My Pool Table

This week I found some old photos that were taken during my student days, back when I was young and carefree (and had hair, no gut and had just discovered vodka). These pictures reminded me of my one time pride and joy, my coin operated pool table – the source of many happy nights and one or two arguments.

I’d always wanted a pool table since I first played the game at the age of 9. I thought I was brilliant at it (naturally) and wanted my own table. It wasn’t until I moved into student accommodation in Newport in my third year that I actually realised I could get one. We had a shared house with 5 bedrooms, and there were four of us… so the additional room was just redundant. I checked many pool table companies in the Yellow Pages (because Google wasn’t particularly big back then, it was 1997) only to find that pool tables cost over £500 each.

Now, I had a student grant (yes, back in the days when students got grants rather than loans) so I could have afforded that, but then I wouldn’t have been able to afford anything else (such as vodka and beer, you know, essentials). So I checked the free press, and found a pool table for sale in Pontypool for £150.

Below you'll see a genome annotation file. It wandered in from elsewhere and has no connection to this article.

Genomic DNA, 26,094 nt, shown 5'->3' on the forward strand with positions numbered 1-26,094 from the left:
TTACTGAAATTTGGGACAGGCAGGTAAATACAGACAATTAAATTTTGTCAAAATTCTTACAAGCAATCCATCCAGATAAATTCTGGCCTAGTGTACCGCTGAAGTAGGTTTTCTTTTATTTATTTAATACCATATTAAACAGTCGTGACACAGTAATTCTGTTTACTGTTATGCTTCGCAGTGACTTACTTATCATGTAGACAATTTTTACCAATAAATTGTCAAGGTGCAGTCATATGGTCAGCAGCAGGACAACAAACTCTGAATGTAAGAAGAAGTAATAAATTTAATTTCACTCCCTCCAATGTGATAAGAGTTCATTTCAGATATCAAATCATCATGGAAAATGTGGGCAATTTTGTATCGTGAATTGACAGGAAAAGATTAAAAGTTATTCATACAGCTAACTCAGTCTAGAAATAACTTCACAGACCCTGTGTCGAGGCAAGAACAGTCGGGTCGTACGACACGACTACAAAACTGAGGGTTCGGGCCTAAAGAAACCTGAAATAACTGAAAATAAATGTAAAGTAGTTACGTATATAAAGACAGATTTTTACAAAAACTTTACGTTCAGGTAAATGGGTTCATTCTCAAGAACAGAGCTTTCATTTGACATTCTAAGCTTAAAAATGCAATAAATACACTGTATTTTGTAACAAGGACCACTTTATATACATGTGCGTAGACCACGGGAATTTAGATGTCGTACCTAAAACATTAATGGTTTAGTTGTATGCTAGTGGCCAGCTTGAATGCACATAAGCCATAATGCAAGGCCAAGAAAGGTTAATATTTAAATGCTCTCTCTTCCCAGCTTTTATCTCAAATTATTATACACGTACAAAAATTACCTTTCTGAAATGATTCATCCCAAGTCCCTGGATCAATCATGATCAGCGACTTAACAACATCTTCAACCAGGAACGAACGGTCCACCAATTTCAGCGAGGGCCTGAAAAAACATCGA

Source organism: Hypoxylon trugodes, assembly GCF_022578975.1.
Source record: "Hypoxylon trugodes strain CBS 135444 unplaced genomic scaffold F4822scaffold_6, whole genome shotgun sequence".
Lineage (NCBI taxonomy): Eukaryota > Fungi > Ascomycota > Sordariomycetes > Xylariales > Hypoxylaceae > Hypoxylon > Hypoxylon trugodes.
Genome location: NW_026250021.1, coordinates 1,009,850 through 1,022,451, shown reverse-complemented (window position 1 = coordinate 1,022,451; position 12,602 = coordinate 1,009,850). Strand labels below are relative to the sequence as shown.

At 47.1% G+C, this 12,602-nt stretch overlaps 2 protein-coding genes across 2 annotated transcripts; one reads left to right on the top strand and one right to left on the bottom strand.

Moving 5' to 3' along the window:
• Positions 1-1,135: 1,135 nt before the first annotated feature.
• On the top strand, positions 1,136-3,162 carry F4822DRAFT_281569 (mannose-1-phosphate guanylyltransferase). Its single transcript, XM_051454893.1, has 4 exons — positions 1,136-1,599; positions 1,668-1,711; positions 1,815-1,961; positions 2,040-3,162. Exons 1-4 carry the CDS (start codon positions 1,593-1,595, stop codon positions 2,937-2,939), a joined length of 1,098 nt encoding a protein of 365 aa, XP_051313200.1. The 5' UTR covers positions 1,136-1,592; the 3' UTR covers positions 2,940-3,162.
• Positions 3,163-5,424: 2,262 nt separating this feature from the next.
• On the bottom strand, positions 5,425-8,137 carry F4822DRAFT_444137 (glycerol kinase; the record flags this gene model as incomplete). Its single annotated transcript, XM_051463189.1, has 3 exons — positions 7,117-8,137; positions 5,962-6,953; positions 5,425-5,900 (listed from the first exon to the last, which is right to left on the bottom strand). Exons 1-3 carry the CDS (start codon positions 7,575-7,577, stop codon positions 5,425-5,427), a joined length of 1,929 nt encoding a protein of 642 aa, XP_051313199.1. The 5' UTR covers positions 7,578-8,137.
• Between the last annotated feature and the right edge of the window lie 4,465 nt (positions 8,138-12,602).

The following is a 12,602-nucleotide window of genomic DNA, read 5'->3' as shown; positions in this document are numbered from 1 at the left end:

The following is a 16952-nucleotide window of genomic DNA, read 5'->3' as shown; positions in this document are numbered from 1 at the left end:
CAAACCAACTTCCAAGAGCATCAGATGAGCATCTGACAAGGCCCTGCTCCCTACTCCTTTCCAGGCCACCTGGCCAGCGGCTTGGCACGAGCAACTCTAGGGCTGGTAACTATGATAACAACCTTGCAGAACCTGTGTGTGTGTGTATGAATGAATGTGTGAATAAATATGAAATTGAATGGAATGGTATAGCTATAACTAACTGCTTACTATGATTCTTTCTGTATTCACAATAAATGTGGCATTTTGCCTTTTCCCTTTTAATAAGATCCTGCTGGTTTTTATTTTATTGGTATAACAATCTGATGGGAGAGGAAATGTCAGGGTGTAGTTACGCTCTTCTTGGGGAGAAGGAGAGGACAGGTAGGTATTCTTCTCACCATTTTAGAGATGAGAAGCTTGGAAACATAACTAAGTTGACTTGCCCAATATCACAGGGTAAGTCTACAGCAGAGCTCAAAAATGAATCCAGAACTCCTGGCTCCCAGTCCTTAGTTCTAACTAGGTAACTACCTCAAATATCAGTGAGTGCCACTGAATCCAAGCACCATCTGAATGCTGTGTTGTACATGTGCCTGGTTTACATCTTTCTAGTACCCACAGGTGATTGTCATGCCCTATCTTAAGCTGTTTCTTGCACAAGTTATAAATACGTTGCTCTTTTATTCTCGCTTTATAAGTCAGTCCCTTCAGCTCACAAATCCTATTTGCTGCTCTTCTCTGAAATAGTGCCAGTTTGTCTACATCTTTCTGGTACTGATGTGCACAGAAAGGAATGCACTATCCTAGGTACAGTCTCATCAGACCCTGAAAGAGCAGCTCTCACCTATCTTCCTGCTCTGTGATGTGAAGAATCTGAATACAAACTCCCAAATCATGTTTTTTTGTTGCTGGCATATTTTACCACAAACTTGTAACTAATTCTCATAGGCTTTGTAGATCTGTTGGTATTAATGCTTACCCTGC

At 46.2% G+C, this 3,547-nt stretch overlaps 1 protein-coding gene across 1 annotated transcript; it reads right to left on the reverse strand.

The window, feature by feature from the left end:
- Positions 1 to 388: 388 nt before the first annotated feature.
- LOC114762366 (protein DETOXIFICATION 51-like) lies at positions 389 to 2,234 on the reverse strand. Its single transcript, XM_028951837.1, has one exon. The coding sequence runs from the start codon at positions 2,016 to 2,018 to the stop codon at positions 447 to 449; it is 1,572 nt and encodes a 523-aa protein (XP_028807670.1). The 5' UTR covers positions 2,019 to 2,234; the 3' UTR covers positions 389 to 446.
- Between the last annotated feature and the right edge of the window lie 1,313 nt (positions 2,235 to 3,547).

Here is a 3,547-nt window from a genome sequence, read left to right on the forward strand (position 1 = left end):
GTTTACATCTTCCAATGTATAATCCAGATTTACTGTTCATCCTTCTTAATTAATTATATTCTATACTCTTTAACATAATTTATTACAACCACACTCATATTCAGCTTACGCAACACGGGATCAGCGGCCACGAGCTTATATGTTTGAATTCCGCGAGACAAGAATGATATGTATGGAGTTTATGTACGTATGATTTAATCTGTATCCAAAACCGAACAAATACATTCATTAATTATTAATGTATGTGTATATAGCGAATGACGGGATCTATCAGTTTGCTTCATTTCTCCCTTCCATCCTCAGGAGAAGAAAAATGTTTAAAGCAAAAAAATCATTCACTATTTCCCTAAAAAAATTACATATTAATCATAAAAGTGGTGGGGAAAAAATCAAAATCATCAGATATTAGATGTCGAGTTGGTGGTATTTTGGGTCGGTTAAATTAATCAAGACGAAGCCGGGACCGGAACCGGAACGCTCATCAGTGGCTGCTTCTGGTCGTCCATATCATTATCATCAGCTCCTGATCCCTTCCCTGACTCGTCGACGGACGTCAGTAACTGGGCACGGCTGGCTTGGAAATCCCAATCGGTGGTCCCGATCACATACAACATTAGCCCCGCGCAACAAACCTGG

Being in with the guys at the university, we were able to ‘hire’ a college van for free to pick up the table, and bought it from a guy who was ‘forced’ to sell it by his wife – a concept to which I was alien, at the time!

As you can see from the photos, the pool table was a central part to our university days and was involved in most pre-night out drinking sessions, or warm-ups.

Eddie, one of our housemates, didn’t like the guttural element that the pool table attracted, with mates of mates often coming round to play on it, and it did result in people staying up to all ours playing when other, more academically interested, students wanted to sleep – but it was an excellent purchase, and one that I want to make again one day.

So what happened to the pool table? Well, when I left the house I didn’t want to sell it (much to my dad’s dismay) so needed to store it. I convinced my sister to let me store it in her garage, but she neglected to mention that her garage leaked… leaked like a bloody waterfall. The table was ruined, and ended up being collected for scrap.

I was heartbroken. So many great nights, so many memories (or rather photographs to tell of nights for which we should have memories) and the pool table ended up scrapped.

One day I’ll get one again.

Darren Jamieson, aka MrDaz, is the Technical Director and co-founder of Engage Web and has been working online in a career spanning two decades. His first website was built in 1998 and is still live today.

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